What: Doing Philosophy Better (see below)
When: 2nd Saturday, each month, from 2pm – 5pm
(3 hours, including breaks)
Where: Justin & Tammy's house in Richardson [*BYOD&S]
How: Following a syllabus, with required readings discussed in-depth amongst the group. No tests, no lecture… we help teach each other in a spirit of learning.
The syllabus will be continually updated as we decide which topics to discuss next. Required readings will sometimes be available online, but at other times will require the members of the group to purchase papers or books.
Meeting Topic & Reading List
On June 16th, we'll be discussing Evolutionary Game Theory and Ethics. Here are the readings. (Click on each to go to it.)
1. Hofstadter on Game Theory. (this reading was optional last month, so you may have read it already)
2. Boyd & Richerson - The Puzzle of Human Cooperation.
3. Joyce - Evolutionary Debunking of Morality.
The July meeting will begin a new series on the philosophy of science. Here are the links to the books we will be reading:
Readings are not optional — you will get hardly anything out of this group if you do not read the material prior to coming to the meeting. We ask that you do not participate if you haven't read the material.
If you missed any of the previous meetings, you are encouraged to catch up by reading the list on the syllabus: Philosophy Club Syllabus
- 10 minute introduction to the material
- Split into small (4-8 person) groups
- Moderated group discussion of readings
- Central ideas and questions raised for discussion
- Highlights noted for large group sharing
- Reconvene into large group
- Share highlights of small group discussions [20 minutes]
- Readings are required. Please read all of the assigned material for the meeting prior to coming. At times this will involve buying books or papers (or borrowing someone else's).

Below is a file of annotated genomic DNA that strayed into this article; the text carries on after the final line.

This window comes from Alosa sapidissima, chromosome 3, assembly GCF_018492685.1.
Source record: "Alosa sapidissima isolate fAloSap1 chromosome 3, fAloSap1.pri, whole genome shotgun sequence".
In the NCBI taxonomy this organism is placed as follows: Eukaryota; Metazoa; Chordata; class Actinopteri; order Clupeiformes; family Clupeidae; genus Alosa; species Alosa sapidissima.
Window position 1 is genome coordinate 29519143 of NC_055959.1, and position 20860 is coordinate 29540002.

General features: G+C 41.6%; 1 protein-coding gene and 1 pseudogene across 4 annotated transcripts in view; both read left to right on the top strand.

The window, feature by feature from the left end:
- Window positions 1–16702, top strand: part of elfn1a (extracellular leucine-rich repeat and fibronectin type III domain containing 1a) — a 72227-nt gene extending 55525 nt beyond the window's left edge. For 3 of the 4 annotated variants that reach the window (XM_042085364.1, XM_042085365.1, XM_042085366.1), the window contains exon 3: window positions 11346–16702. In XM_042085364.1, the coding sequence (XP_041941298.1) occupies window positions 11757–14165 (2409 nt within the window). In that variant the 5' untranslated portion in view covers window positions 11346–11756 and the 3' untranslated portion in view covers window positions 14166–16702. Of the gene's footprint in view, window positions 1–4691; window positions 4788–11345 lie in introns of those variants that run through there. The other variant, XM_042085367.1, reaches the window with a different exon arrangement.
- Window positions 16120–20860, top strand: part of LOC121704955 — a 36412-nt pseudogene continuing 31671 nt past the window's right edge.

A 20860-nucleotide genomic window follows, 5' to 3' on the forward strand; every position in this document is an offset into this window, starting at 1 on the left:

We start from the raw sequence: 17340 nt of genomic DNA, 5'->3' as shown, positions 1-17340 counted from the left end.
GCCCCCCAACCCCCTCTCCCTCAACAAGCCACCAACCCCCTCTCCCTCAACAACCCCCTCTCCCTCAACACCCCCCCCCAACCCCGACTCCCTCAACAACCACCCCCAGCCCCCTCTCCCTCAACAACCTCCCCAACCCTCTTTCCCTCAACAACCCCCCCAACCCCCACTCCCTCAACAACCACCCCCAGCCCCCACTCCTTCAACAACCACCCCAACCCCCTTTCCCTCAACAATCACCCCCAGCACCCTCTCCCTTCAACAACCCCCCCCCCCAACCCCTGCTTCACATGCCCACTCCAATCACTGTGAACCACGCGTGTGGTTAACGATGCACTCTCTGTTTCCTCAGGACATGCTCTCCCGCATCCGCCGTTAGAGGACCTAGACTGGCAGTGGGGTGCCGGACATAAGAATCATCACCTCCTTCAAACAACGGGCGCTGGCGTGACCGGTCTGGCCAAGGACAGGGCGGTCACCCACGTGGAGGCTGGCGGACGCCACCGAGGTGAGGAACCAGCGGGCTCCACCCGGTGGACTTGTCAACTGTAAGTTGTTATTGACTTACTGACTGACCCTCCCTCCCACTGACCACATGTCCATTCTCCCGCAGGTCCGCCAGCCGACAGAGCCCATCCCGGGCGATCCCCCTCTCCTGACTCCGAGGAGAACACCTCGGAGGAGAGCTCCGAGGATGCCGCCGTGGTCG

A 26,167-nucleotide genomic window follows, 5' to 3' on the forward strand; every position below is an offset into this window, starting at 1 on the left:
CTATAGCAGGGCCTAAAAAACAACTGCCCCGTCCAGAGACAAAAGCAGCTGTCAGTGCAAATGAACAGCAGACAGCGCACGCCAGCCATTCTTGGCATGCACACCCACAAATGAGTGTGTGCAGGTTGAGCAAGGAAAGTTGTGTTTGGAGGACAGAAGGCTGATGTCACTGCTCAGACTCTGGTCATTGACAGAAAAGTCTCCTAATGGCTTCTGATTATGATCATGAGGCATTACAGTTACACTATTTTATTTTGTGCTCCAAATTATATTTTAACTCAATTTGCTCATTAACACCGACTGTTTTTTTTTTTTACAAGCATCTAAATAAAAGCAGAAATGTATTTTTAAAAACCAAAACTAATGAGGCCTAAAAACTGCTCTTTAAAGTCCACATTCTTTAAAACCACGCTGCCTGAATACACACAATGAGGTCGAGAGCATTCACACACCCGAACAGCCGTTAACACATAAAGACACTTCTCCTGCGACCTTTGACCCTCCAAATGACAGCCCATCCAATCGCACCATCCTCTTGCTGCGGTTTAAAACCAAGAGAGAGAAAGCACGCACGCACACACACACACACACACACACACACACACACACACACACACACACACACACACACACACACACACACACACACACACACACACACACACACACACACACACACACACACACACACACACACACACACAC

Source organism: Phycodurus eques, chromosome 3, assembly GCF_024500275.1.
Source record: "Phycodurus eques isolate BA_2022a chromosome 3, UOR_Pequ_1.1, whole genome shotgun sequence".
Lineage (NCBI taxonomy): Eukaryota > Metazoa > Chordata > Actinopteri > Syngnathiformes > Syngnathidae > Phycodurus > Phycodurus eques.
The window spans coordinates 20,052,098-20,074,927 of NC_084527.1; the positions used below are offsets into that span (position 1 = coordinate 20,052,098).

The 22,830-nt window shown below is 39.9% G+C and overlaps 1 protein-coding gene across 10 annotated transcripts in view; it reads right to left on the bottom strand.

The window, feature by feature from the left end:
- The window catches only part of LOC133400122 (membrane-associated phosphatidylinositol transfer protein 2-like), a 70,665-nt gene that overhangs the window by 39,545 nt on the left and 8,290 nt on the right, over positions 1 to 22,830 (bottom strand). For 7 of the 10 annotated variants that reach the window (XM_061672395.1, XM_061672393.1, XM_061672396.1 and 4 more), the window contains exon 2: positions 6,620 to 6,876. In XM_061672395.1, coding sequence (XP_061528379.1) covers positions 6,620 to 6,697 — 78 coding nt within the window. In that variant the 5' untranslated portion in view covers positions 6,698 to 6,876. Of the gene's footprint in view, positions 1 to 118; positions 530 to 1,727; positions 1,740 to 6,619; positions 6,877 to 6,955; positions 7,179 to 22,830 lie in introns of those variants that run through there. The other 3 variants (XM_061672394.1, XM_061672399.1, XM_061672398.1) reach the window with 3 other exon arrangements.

- We are teaching each other in a "spirit of learning": we should be humble (we do not know everything), eager to learn, and willing to challenge each other while being kind and considerate.
- There will be people of various backgrounds in philosophy — you do not need to be an expert in philosophy to be in the group (e.g. I'm not; Justin is). We want everyone to be active participants — no freeloaders, and no discussion hogs. If a topic is new to you, you can do more than the required reading to get some additional background knowledge of the topic. Here are some good resources:
- Stanford Encyclopedia of Philosophy
- Internet Encyclopedia of Philosophy
- The Oxford Companion to Philosophy
Although there are no tests or grades, we want to push ourselves to study the material and help each other to get the most out of it we can. And we want everyone to have a good time!
[*BYOD&S] "Bring Your Own Drink & Snack". You might get thirsty or hungry — feel free to bring whatever (non-alcoholic) drinks and snacks you'd like (preferably something shareable with the group).
— A note to those with cat-related allergies: Justin and Tammy have cats — one of whom will be rather happy to mingle with all the nice people who came to see him....
>^. . ^<
In a recent post on Common Sense Atheism, "How to Do Philosophy Better", Luke Muehlhauser summarizes an essay by Paul Graham. In that essay, Graham proposes the following:
Here's an intriguing possibility. Perhaps we should do what Aristotle meant to do, instead of what he did. The goal he announces in the Metaphysics seems one worth pursuing: to discover the most general truths. That sounds good. But instead of trying to discover them because they're useless, let's try to discover them because they're useful.
— Paul Graham, "How to Do Philosophy"
Given a lot of our common values, I think we can study philosophy in a way that helps us, that is useful to us, rather than as something that is considerably esoteric or futile.